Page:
Among the several million viewers who settled down in front of the television every Sunday night for their weekly fix of Mr Selfridge were two people who could relate very much to the story of man behind the famous London department store.
David Austin and his sister Mary White are the third generation at the helm of Austins department store in Newton Abbot and the ITV drama brought back memories of the two men who built up the Austin family business from the most modest of origins – their grandfather and father.
It was in 1924 that their grandfather, Robert Charles Austin, opened what was then a small drapery at 6-8 Courtenay Street, very close to the clock tower in the South Devon market town.
David believes it was Selfridges that provided the original inspiration almost a century ago: "My grandfather went to the opening of Selfridges in Oxford Street in 1909 and I think that was the spark really. Austins started in that era too and it has been fascinating for us, watching the programme and getting more and more hooked. There are definitely aspects we can relate to."
The story of Robert Charles Austin is a remarkable one. Born in the East End of London in 1869, he and his sister Lizzie lost their father, Robert, when they were very young.
"Robert was a silk merchant who worked for a business in St Martin's Lane in London," David explained. "He used to go to the London docks and collect the silks directly off the ships that brought the silk in from the east. But he caught smallpox, possibly from one of the ships, and he was taken to an isolation hospital where he died very quickly. Such was the fear of contagion, that he was buried before his family even knew he had died."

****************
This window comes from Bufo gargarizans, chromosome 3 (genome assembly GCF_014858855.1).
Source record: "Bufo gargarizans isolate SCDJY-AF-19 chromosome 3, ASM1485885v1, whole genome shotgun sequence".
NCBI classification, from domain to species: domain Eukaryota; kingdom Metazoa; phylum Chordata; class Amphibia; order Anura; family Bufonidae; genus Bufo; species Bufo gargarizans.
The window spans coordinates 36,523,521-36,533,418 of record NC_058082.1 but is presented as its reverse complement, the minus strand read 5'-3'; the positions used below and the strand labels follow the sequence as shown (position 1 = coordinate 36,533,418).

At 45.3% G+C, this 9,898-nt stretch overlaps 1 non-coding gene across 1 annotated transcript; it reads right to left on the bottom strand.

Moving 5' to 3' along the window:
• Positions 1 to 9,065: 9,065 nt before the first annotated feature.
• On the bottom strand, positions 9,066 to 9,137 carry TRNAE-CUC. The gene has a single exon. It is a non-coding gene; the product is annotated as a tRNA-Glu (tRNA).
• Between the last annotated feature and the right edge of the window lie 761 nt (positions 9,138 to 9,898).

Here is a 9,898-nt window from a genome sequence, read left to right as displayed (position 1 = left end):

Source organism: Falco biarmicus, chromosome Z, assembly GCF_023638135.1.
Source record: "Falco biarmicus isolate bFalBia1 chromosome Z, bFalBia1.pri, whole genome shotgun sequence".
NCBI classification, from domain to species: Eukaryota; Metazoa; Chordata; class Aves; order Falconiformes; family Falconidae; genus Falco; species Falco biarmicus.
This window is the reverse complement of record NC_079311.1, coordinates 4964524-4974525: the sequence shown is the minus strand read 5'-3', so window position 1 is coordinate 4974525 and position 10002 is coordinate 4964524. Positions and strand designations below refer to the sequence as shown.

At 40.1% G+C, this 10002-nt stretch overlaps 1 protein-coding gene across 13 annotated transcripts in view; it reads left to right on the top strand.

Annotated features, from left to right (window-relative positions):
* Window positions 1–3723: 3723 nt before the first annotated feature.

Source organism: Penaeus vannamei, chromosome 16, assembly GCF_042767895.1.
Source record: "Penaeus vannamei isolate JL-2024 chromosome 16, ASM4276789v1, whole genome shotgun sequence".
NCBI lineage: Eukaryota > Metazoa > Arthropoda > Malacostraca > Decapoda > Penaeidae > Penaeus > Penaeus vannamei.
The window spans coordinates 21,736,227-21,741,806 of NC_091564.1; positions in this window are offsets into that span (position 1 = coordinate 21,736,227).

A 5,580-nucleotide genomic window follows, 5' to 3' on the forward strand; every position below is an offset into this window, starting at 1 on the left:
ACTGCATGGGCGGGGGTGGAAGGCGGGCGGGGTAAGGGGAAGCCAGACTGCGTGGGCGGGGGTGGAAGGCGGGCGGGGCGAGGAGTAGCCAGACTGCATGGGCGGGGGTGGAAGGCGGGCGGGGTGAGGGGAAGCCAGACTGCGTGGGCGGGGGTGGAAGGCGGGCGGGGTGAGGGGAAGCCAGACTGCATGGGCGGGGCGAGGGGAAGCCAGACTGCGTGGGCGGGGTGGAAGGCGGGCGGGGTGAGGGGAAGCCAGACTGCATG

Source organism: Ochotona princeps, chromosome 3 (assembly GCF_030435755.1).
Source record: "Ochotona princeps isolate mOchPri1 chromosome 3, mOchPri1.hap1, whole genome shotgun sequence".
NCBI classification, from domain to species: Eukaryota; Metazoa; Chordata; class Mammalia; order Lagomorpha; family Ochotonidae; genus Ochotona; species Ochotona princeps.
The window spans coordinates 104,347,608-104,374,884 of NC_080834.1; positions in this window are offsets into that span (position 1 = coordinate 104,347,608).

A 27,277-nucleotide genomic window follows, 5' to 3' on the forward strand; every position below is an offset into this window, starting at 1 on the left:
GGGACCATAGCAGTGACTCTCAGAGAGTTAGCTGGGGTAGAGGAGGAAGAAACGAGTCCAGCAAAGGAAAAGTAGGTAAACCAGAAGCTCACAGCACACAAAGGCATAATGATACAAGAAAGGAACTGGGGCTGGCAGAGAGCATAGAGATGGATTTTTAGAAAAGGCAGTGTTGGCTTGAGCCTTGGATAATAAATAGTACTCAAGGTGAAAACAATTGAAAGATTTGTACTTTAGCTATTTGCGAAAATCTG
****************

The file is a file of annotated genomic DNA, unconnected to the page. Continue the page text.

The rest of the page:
His widow worked as a servant at a big house to make ends meet and Robert Charles had to start work at a very early age: "When he was seven years old, he would get up very early in the morning to work in a bakery shop to earn, I think, tuppence a week, and this paid for some schooling," said David.
David and Mary's father, Charles Austin, was born in Suffolk, where their grandfather worked before he spotted a shop up for rent in the Essex town of Romford. "It was a tailor's and it was to become the first Austins shop," said Mary. "The shop which my grandfather opened was a drapers and haberdashers, as many shops were then – you didn't get ready-made outfits in those days. It was only a very small shop but there were workrooms upstairs where 20-25 seamstresses made up the clothing."
David continued: "Customers would come in and choose their cloth or they'd bring in a piece of fabric and our grandfather would then use the warehouses in London to find that cloth. This was called 'cloth matching'."
Their father got involved in the business as a young boy, as Mary relates: "On a Saturday, he'd take the train to London on a child's fare and he'd put envelopes with cheques in them through the doors of the wholesalers. Paying them this way was cheaper than posting them all."